Thursday, April 21, 2016
The three lessons that Master Liang received from the Taoist Yang consisted of physical, mental, and energetic techniques.
The first lesson involved practicing the steps in the solo form in a particular manner. The practice is to step with a perfectly empty step, fully relaxing the insubstantial leg, and then trying to maintain as much of that relaxed feeling as you gradually transfer the weight into that leg and make it the substantial leg. Think of a relaxation scale from 0 to 10. Zero representing collapsed and 10 representing tense. Depending on the action, relaxation is going to be a one, two, or three on that scale. That scale looks like this'
0 = Collapsed 1,2,3 = Relaxed 5 = Dynamic Tension 10 = Tense
As you shift, you try to keep the numbers down, or from jumping dramatically.This is why Master Liang used to always say, "To get a root, you must pay particular attention to the gradual shifting of the weight from one foot to the other." This is the physical technique.
The second lesson is to put the mind on the Bubbling Well Point/K1 of the substantial foot. This is done during standing meditation,while holding solo form postures, then moving through the postures, and also in the willow exercise of pushing hands. It uses a combination of mind, weight, and gravity to achieve "sink." This is the mental technique.
The third lesson is to use the mind intent, the Yi or will, to direct the ch'i to the Bubbling Well Point. This is done in sitting and standing meditation as well as the solo form. Using mind and breath to guide the energy down the leg meridians, the ch'i would bring with it not only the intentions and thoughts, but energy, breath, and tension. This is the energetic technique.
Master Liang not only incorporated these teachings into his personal practice, he use them in his teaching methods. Not only in his classes, but in his writings you will find references either directly or indirectly to these three methods of how to "relax and sink." Those are the secrets. Now, are you disappointed, or inspired?
If you are interested in a movie of the various ways to practice Golden Rooster, and more in depth explanation and demonstration of Three Methods, e-mail me for information.
And the answer to the mysterious number "72." Here it is from Mike Cain;
"The number of daily iterations was chosen based on some simple, but important criteria, and then confirmed by philosophy and practice.
The first and foremost requirement was a number that resulted in at least 10,000 repetitions in a year. This (whole) number is 28.
The second requirement was to practice 10,000 repetitions on each side - left and right. This results in 56.
There was a keen desire to have a number that represented multiples of 9. Historically the number 9 is associated with the attributes of harmony, long lasting, and to have enough.
The number 56 is not divisible by 9 so another, larger number is needed. How about 63? Unfortunately, an even number is required for balance.
How about 72! It is greater than 56, it is divisible by 9 and it is even. Furthermore, 72 divided by 9 is 8, another even number. And 8 is associated with prosperity, wealth and luck.
In practice, 72 iterations provides plenty of opportunity to explore, learn, adapt and really feel the changes - all attributes of Tai Chi."
I hope you have enjoyed, learned from, and been inspired from this series of blogs. I will begin posting a series on pushing hands, stay tuned!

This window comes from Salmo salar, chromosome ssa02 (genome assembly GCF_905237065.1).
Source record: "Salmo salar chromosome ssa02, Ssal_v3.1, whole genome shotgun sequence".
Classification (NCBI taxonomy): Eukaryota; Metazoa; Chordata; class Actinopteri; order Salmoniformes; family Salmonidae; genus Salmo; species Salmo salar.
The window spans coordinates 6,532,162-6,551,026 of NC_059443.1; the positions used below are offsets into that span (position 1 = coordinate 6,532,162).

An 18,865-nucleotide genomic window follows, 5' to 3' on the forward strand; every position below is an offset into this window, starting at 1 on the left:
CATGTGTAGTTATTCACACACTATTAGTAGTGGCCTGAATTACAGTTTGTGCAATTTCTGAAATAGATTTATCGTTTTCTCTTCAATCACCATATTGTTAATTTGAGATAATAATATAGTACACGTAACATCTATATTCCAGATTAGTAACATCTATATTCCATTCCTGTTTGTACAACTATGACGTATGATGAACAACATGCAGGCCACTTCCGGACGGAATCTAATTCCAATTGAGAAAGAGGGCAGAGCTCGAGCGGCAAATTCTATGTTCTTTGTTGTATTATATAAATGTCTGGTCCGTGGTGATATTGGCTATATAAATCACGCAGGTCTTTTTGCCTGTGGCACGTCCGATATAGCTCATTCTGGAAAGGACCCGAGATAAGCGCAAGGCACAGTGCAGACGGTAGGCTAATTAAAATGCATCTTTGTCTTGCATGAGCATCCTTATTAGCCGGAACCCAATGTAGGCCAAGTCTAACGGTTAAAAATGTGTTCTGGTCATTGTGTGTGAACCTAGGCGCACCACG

Tuesday, April 12, 2016
In March I had the great honor and pleasure of being knighted and initiated into two Knights Templar lineages. At one of the meetings we were told that there are two ways to make a knight, one is from a king or queen, the other from another knight, which they called a peer to peer knighting.
My first knighting ceremony was from Grandmaster Tau Sendivogius, whose lineage comes from both the Knights Templar and the Cathars. I was initiated into the Saint Ordre des Chevaliers Faydits de la Colombe du Paraclet. That solemn and dramatic ritual had the feeling of a beginning , or opening of doors.
( Success - Prosperity - Fortune - Time - Business - Blessing of the family, the home, the wife and children.)
The knighting ceremony which I received just before leaving was an initiation into O.S.T.I or l’Ordre Souverain du Temple Initiatique. The Grandmaster, Timothy Hogan, performed the ceremony which had the feel of accomplishment, fulfillment, completion, and graduation. At the end of the ceremony the two grandmasters healed a centuries old rift and brought our Templar orders into harmony and union.
For me personally, many of my questions and speculations about the Knights Templar were confirmed. My own spiritual path was given a huge boost and some of the work I have been doing for years now became clear. At one lecture Grandmaster Tau said a Templar is three things, a priest, a knight, and an alchemist. That pretty much sums up my life to the present moment.
I'm truly grateful for this amazing opportunity and look forward to my future work.
Thursday, March 10, 2016
The second installation of Golden Rooster features a story told by Master T.T. Liang. He told the story many times, sometimes with great detail, other times in passing reference. For Master Liang and his own personal learning and quest for the highest levels of Tai Chi, this was the epitome. It shaped how he practiced,taught, and looked at the amazing art of Tai Chi. And it all boils down to one posture, golden rooster.
Going back over my notes, searching my memory, and including experiences I've had practicing and teaching, I am here reconstructing what I feel is the fullest and most complete telling of this story about my teacher, and my teacher's teacher. It takes place in the mountains outside of Taipei, Taiwan in the late 1950s.